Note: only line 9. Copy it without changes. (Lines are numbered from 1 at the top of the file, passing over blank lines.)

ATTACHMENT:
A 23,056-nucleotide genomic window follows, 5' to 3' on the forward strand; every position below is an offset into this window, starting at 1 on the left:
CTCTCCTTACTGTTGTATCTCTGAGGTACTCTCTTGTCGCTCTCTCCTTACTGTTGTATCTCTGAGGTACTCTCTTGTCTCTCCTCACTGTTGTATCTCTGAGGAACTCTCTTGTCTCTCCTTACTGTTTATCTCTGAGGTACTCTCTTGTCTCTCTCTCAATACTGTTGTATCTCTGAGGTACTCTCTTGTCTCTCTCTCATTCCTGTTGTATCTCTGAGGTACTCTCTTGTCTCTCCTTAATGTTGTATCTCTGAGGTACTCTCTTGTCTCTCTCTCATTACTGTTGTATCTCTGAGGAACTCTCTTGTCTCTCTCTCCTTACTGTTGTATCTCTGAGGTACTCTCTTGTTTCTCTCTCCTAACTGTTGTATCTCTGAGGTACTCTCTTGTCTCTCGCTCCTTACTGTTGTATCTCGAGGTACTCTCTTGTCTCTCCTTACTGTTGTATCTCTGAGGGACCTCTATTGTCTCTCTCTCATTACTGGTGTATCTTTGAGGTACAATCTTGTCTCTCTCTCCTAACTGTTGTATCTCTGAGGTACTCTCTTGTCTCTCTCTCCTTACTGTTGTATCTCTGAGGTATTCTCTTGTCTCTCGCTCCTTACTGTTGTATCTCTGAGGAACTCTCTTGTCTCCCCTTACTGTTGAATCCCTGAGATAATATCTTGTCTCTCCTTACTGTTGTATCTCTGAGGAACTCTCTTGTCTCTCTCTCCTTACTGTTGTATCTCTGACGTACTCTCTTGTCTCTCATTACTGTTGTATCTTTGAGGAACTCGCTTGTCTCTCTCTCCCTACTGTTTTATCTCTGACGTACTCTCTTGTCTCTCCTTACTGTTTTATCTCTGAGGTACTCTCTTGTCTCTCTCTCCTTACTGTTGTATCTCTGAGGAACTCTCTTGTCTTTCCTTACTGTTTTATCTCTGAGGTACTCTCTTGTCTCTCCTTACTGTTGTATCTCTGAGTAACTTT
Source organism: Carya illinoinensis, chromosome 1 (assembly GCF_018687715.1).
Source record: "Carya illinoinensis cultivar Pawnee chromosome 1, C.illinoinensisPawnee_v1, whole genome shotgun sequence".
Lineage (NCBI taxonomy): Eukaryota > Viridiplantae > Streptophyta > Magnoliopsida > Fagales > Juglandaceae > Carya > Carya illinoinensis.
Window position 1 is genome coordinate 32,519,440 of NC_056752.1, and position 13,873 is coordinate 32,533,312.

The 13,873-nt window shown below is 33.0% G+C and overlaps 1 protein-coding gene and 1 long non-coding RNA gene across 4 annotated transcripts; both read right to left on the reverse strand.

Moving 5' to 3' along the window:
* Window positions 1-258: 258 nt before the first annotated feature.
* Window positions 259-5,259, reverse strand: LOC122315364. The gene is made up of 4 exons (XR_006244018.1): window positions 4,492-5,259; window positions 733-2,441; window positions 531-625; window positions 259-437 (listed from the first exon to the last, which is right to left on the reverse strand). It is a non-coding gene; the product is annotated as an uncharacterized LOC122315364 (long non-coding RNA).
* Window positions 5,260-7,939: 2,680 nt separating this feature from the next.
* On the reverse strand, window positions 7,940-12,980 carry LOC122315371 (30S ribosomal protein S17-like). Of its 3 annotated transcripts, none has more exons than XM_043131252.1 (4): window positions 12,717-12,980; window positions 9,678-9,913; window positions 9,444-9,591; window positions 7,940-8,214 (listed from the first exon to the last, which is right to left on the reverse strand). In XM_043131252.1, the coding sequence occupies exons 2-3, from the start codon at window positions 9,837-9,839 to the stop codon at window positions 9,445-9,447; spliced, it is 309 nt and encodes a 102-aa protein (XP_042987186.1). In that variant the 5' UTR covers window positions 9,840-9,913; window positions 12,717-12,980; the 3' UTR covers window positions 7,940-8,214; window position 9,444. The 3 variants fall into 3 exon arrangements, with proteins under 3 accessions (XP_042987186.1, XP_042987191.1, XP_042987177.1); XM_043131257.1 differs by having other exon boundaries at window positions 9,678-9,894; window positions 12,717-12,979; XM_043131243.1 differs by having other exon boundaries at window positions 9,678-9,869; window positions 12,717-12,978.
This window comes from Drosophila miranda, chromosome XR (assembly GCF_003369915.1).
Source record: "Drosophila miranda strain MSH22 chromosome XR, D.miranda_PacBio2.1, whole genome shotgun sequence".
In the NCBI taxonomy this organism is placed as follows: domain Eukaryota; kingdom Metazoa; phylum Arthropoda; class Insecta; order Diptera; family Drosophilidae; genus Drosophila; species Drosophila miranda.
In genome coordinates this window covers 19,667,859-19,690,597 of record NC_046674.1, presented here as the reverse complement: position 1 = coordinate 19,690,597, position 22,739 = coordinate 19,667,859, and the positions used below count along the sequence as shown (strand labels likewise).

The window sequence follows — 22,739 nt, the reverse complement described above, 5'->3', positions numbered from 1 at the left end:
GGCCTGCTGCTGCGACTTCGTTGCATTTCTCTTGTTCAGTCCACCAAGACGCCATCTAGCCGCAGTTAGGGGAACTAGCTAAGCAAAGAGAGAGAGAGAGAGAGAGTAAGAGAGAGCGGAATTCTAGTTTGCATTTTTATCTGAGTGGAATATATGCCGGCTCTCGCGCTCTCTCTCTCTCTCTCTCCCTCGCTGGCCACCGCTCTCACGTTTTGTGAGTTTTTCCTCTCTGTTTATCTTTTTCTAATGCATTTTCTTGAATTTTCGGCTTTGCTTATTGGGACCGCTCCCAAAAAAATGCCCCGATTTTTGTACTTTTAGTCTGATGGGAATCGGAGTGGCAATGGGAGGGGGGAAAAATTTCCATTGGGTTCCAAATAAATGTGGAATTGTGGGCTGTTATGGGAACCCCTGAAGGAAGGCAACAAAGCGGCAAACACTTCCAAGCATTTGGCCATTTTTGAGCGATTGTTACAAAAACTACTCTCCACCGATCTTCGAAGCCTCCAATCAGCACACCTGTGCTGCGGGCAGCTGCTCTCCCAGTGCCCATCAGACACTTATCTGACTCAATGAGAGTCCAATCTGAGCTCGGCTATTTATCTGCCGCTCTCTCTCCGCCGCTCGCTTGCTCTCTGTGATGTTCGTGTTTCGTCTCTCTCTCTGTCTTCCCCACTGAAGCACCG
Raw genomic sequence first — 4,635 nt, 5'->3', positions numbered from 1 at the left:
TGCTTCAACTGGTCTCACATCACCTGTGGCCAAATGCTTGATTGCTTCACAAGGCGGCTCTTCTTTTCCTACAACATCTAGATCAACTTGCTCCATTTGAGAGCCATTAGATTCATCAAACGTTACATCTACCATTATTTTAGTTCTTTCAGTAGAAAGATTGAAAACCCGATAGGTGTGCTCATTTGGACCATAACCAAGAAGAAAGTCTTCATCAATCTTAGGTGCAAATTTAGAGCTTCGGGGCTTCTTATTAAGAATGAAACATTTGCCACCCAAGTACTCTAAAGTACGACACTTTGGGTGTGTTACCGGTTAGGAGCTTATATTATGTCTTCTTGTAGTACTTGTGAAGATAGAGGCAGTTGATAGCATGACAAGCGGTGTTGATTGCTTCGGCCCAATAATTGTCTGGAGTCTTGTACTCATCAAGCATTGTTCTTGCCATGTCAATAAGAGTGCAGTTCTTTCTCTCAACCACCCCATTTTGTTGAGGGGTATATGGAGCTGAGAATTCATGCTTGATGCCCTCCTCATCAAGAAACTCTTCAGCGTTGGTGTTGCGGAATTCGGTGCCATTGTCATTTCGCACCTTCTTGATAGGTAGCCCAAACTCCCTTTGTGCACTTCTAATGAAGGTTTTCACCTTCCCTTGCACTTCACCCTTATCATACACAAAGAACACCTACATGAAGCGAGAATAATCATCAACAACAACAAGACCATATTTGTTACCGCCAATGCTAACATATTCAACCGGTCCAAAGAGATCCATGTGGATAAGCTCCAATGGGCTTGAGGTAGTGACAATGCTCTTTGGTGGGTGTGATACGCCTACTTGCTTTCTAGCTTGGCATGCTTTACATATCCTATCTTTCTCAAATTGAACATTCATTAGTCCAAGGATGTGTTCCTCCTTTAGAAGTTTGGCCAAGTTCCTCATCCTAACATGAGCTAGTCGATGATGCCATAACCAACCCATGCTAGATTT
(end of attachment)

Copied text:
* Window positions 1-258: 258 nt before the first annotated feature.